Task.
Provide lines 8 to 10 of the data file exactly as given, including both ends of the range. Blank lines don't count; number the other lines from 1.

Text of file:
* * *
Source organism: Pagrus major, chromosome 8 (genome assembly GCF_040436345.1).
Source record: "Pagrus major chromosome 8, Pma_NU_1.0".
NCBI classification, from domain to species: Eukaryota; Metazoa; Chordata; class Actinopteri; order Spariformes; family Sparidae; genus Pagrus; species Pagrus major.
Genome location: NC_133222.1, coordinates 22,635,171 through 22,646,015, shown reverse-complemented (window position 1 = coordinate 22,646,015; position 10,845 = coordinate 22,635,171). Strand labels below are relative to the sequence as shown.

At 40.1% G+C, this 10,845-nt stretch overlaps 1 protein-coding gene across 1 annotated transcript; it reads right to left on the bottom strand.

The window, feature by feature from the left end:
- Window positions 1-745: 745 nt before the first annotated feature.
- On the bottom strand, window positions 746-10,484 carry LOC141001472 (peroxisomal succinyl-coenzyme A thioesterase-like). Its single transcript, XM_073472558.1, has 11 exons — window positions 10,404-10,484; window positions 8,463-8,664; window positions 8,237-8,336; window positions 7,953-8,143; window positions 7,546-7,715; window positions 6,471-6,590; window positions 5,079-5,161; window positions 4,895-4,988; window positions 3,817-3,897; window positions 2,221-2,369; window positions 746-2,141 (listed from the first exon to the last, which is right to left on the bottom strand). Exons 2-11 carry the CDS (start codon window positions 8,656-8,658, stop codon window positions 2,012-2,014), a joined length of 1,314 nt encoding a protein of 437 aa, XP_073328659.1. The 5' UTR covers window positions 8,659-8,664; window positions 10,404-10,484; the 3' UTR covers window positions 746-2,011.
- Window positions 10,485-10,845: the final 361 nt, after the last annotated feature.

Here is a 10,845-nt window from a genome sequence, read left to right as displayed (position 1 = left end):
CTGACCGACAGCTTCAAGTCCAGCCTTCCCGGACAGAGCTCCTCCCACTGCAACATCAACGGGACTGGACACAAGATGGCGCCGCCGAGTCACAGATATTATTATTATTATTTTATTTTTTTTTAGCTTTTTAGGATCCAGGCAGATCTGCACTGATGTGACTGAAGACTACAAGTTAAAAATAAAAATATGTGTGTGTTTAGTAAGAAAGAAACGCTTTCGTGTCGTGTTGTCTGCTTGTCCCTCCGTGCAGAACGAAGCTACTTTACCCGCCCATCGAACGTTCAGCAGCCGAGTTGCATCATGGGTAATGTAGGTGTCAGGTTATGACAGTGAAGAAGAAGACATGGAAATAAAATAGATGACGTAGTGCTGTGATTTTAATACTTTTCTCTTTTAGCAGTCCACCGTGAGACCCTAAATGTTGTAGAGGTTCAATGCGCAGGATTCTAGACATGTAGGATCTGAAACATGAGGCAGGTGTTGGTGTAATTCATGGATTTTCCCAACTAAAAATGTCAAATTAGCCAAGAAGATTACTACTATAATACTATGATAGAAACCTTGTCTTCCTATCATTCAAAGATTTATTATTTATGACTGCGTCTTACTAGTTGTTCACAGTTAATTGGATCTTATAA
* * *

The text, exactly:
- On the bottom strand, window positions 746-10,484 carry LOC141001472 (peroxisomal succinyl-coenzyme A thioesterase-like). Its single transcript, XM_073472558.1, has 11 exons — window positions 10,404-10,484; window positions 8,463-8,664; window positions 8,237-8,336; window positions 7,953-8,143; window positions 7,546-7,715; window positions 6,471-6,590; window positions 5,079-5,161; window positions 4,895-4,988; window positions 3,817-3,897; window positions 2,221-2,369; window positions 746-2,141 (listed from the first exon to the last, which is right to left on the bottom strand). Exons 2-11 carry the CDS (start codon window positions 8,656-8,658, stop codon window positions 2,012-2,014), a joined length of 1,314 nt encoding a protein of 437 aa, XP_073328659.1. The 5' UTR covers window positions 8,659-8,664; window positions 10,404-10,484; the 3' UTR covers window positions 746-2,011.
- Window positions 10,485-10,845: the final 361 nt, after the last annotated feature.

Here is a 10,845-nt window from a genome sequence, read left to right as displayed (position 1 = left end):